The original carpentry proved to be rather crude.

 

A team of experts from every field 

We brought in Cliveden Conservation who surveyed the plasterwork which surrounds the Great Staircase and assembled a very complicated set of scaffolds and supports to ensure that no damage would occur when the staircase work was taking place. They ensured the irreplaceable plasterwork remained intact and undertook the cleaning and assessment of the lath and plaster soffit.

 

Removing the decorative floral sculptures helped the team to carry out detailed inspections and conservation work.
Close up detail of the decorative flower sculptures removed from the staircase for conservation work
Removing the decorative floral sculptures helped the team to carry out detailed inspections and conservation work.

 

Archaeology 

Archaeologists Jessop Consultancy were brought in to survey the staircase before, during and after the works. It’s not often you get to see inside a staircase, so we were very excited to see and hear about what they found when the treads and risers (the steps) had been lifted. Their findings included dirt, nails, a plank with integrated wheels which was probably part of an early bell-pull system and a bone button!  
 


Local supplies 

As the repairs begun, we used our neighbouring National Trust property Calke Abbey, for the supply of oak wood, and we used a regular supplier for the fabrication of a massive metal girder, which now sits within the staircase ensuring its fully supported for years to come. 

It was a mammoth (and nerve-wracking) effort to get the metal girder in through our historic Saloon window! It was lifted and guided through with an army of National Trust staff from Hardwick Hall Stonemasons.  

 

Protecting paintings: a fine art 

A team of experts from Crown Fine Art Handlers removed all the paintings on and around the Great Stairs to be sure they weren’t damaged with the work taking place. When the paintings were down and safely stored in the Great Hall they were inspected, cleaned and catalogued.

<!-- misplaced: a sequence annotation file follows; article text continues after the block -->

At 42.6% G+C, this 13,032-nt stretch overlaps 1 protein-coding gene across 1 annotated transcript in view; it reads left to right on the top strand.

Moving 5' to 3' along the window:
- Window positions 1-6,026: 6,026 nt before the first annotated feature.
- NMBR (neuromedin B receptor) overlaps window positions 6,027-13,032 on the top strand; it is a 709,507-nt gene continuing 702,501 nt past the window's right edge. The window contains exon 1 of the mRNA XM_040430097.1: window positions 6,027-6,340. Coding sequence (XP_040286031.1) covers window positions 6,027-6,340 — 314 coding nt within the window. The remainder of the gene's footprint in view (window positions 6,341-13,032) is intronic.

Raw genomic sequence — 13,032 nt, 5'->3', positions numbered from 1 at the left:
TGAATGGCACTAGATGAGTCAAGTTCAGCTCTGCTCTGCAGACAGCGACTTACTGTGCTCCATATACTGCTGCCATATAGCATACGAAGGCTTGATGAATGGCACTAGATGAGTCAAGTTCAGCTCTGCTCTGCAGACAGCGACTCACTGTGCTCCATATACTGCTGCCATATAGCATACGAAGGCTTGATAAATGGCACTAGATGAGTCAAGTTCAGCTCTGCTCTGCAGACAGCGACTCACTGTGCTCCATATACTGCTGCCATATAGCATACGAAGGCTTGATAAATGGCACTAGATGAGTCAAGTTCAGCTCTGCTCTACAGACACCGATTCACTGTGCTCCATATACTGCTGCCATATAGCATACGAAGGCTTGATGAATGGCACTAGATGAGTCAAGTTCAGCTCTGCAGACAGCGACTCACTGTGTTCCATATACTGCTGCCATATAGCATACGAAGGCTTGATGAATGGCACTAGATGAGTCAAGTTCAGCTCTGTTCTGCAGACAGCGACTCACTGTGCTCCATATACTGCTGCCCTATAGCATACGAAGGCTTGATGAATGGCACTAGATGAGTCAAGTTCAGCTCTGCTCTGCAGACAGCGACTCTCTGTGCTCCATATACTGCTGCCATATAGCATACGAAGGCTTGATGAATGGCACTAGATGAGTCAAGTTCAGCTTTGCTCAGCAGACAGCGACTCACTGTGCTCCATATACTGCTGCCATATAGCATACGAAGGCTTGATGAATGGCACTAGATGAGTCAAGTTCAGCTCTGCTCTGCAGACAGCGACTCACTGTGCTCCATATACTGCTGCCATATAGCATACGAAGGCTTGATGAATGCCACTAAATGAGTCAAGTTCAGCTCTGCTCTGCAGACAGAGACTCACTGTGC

The paintings near the work were carefully removed and stored during the work.
A view looking down the staircase at the yellow walls where the historic paintings have been removed.
The paintings near the work were carefully removed and stored during the work.

Strengthening and moving 

The team from Hog and Fitch Conservation Cleaning and Collections Care ensured the protection and supervision of strengthening work – they moved what could be moved, and protected what had to stay in place. They also took photos, cleaned up after everyone and were on hand for troubleshooting. 

 
As the work came to a close... 

At the end we used a specialist decorator, Steve Lambert, to touch up some of the paintwork in the areas that had been disturbed by the work. This was a chance for the famous Sudbury yellow to be used again on the Great Staircase (who else has a Farrow and Ball paint named after their walls?). 

 

The result of team work 

Throughout the project, we had the full support of the National Trust specialists (past and present) – this included our Planning Officer, Archaeologist, Finance Business Partner, Assistant Director of Operations, Curators, Conservators, Building Surveyors, Operational Risk – they were on hand to advise and encourage. 

Everyone in the property team also had a role to play – from project managing aspects of the repairs, opening for contractors, staying late so a tricky bit of staircase could be fitted, overseeing streams of activity, advising on solutions, finding the money for the work, promoting what we were doing on social media, cleaning, the list goes on…

A very grand staircase indeed
Sudbury Hall Grand Staircase
A very grand staircase indeed

Climb the stairs for yourself 

Finally, after 40 years being closed, with a wide ranging team of experts, and a mammoth amount of team work, the stairs are safe to walk up once again. We couldn’t have done any of this work without your help – from your admission tickets, donations and memberships which all helped to fund this work to look after the history here.

We look forward to welcoming visitors back to the Hall later in 2022. Do come back and visit when we're open and climb the stairs for yourself – but please no sliding down the bannisters!